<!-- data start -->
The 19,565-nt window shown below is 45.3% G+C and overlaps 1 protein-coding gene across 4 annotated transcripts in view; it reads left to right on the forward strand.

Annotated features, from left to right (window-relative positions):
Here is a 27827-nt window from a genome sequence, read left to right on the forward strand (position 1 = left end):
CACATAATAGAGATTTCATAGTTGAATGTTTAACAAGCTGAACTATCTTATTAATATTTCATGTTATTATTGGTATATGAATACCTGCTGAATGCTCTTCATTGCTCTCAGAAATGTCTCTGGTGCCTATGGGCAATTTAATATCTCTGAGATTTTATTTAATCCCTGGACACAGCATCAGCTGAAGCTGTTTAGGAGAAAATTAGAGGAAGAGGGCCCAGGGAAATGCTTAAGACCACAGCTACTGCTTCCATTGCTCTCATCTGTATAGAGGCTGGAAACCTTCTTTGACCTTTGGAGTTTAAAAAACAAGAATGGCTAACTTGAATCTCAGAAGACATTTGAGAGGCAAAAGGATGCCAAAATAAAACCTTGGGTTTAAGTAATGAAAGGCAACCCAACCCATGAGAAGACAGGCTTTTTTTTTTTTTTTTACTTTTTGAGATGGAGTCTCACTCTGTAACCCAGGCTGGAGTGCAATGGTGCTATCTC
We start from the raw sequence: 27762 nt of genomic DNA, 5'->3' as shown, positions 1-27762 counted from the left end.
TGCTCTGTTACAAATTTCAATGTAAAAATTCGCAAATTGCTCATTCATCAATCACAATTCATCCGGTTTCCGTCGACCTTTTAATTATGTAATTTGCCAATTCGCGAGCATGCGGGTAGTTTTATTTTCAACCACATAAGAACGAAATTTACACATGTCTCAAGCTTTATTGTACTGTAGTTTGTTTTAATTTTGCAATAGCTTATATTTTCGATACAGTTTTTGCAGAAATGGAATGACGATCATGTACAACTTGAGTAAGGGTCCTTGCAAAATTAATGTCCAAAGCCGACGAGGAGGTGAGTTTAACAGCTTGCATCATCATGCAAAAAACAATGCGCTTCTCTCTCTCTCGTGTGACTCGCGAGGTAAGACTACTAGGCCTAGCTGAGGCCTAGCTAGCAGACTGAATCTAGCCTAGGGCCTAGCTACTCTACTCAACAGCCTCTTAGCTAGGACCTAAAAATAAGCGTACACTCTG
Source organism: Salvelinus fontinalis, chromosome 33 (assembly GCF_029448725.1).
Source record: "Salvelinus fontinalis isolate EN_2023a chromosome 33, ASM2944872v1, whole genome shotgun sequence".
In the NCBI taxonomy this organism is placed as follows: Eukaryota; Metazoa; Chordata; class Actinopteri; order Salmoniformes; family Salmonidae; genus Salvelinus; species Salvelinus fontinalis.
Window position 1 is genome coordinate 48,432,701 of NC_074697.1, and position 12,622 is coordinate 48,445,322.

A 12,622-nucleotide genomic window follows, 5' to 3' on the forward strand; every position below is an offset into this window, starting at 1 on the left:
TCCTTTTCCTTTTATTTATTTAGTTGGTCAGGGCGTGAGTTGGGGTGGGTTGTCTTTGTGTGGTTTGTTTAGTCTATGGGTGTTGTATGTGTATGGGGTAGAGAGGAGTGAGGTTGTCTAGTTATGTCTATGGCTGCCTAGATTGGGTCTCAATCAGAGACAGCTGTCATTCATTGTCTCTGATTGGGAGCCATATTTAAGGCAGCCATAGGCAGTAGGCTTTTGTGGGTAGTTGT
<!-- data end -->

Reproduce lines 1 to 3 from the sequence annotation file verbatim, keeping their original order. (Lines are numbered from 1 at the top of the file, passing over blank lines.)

The 19,565-nt window shown below is 45.3% G+C and overlaps 1 protein-coding gene across 4 annotated transcripts in view; it reads left to right on the forward strand.

Annotated features, from left to right (window-relative positions):
Here is a 27827-nt window from a genome sequence, read left to right on the forward strand (position 1 = left end):